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Public Sector
7:00 am
Wed August 14, 2013

State Contractors Fret About New Public Records Requirements

Florida lawmakers passed a measure this year requiring a higher level of public record keeping by private companies that contract with the state.
Credit 401(K) 2013/flickr

Some state contractors are worried about new public records requirements that cost them money and put them at risk of legal trouble.

Vendors acting on behalf of state agencies are now subject to a higher level of record keeping because of a bill passed by the Florida Legislature this year.

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Politics
8:28 am
Wed August 7, 2013

Florida's Vetoed Alimony Bill Likely To Return In 2014

Rep. Ritch Workman (left) chats with Rep. Doug Broxson in the House chamber.
Credit Mark Foley/myfloridahouse.gov

A bill that would have ended permanent alimony in Florida was vetoed by Gov. Rick Scott a few months ago. But plans are already being made to bring it back next year.

Members of the group Family Law Reform will hold a summit and fundraiser in Orlando on August 17, focused on reforming what they say are outdated permanent alimony laws.

Rep. Ritch Workman, R-Melbourne, told a House Committee last March it's not about getting rid of alimony – it's about being fair.

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Business
11:11 am
Mon July 29, 2013

Lawmakers Hope Sales Tax Cut Brings Manufacturing Boom

Florida ranks among the bottom states for the number of manufacturing jobs. Lawmakers eliminated the sales tax on manufacturing equipment, hoping to lure more companies.
Credit freedigitaldownloads.net/dan

Manufacturing isn't a booming industry in Florida, but many hope that will change thanks to a vote by the state Legislature.

Starting next spring, manufacturing companies will be able to buy equipment in Florida without paying sales tax on it.

That means less revenue initially for the state, but supporters say the move will help boost the industry and create jobs in Florida.

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Politics
1:50 pm
Mon July 1, 2013

Here Are New Florida Laws Taking Effect July 1

Florida Capitol
Credit StateImpact Florida

The state's $74.1 billion budget, which will fund 114,481 positions, 3,955 more than in the current fiscal year, kicks in on Monday.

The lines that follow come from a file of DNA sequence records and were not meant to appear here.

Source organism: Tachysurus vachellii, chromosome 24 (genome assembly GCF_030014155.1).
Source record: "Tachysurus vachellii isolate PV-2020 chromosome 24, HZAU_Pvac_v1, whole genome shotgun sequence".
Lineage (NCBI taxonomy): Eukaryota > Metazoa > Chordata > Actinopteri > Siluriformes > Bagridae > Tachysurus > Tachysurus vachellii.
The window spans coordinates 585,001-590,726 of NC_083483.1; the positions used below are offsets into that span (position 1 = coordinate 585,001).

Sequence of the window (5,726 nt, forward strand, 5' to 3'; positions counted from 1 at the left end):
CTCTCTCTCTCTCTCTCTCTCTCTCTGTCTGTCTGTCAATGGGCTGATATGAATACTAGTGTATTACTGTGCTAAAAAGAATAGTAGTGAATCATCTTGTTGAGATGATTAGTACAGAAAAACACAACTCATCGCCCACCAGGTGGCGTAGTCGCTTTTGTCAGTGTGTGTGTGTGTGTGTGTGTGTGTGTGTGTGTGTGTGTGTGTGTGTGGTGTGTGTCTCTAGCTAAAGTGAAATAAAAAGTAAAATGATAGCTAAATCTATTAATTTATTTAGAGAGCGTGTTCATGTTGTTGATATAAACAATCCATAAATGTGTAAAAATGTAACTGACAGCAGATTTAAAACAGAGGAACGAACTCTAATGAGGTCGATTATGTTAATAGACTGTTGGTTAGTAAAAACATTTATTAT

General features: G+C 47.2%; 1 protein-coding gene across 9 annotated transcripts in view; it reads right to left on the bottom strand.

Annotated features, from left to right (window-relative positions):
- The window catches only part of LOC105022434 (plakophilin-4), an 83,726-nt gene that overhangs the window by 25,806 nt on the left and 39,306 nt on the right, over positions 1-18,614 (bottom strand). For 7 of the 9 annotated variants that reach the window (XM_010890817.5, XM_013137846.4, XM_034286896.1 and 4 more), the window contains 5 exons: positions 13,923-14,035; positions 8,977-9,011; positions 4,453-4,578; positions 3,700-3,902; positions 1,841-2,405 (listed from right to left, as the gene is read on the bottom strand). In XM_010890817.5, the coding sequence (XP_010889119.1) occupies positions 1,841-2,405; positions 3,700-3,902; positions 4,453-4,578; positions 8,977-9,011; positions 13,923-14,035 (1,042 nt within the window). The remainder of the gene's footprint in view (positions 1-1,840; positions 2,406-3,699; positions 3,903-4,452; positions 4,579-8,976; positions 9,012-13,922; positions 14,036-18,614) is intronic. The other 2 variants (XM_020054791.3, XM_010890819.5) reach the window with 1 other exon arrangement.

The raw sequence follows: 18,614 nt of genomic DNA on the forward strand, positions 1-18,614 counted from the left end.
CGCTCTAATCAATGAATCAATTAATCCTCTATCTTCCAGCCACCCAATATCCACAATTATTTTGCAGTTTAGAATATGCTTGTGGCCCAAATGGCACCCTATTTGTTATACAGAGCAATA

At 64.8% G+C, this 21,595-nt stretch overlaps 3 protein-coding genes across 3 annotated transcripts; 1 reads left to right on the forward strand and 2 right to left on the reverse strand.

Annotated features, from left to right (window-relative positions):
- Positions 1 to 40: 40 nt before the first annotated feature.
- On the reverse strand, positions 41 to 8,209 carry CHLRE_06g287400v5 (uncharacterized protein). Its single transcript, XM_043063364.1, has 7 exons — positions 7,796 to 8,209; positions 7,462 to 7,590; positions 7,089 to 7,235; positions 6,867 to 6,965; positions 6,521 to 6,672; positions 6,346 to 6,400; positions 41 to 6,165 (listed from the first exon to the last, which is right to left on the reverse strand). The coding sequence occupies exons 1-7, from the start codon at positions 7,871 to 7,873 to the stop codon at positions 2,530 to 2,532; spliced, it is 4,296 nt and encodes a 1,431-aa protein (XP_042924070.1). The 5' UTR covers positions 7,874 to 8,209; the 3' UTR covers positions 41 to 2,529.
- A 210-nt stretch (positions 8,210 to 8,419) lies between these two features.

The fiscal package also includes the first raise those workers will see in seven year.

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Labor
8:00 am
Tue June 18, 2013

Critics Say Sick Leave Law Good For Corporations, Bad For Families

Under a law that takes effect next month, local governments no longer have the option of passing a paid sick leave ordinance.
Credit marin/freedigitalphotos.net

Gov. Rick Scott has signed a bill that prohibits local governments from crafting their own sick leave policies for private employers.

Supporters say the new law will prevent an array of ordinances that could be confusing for businesses.

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Immigration
6:00 am
Sat June 8, 2013

Why Gov. Scott's Latest Veto Might Alienate Latino Voters

Credit stateimpact.npr.org

When President Barack Obama adopted a policy last year aimed at allowing some young, undocumented immigrants to stay in the United States, he likely didn't know it would cause heartburn for Gov. Rick Scott about a year later.

The "deferred action" program didn't give citizenship or permanent-resident status to anyone living illegally in the country, but it did grant two-year non-deportation promises to undocumented immigrants under 30 who met certain conditions.

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Politics
2:59 pm
Mon May 20, 2013

Gov. Scott Signs Florida Budget; Explains Vetoes

Gov. Rick Scott signs the 2013-14 state budget. He told reporters he vetoed a tuition hike because it will help Florida families.
Credit Tom Urban/News Service of Florida

Gov. Rick Scott signed the 2013-14 state budget into law today.

He also sent a letter to Secretary of State Ken Detzner explaining his decision to veto a tuition hike. “We are also holding the line on tuition by vetoing the Legislature’s recommended 3 percent tuition increase on our college and university students,” the governor wrote.

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Politics
8:02 pm
Sun May 19, 2013

Gov. Scott Vetoes Student Tuition Hike

Gov. Rick Scott of Florida
Credit Flickr/Creative Commons

Gov. Rick Scott on Monday signed a $74.1 billion budget for the fiscal year that starts July 1 and vetoed $368 million in projects.


Scott vetoed 3 percent tuition increases for universities and state colleges and also rejected numerous spending proposals, including $14 million sought by Senate President Don Gaetz, R-Niceville, for a project at Gulf Coast State College in Panama City.


In a budget message, Scott touted that the spending plan includes $480 million to raise teacher pay.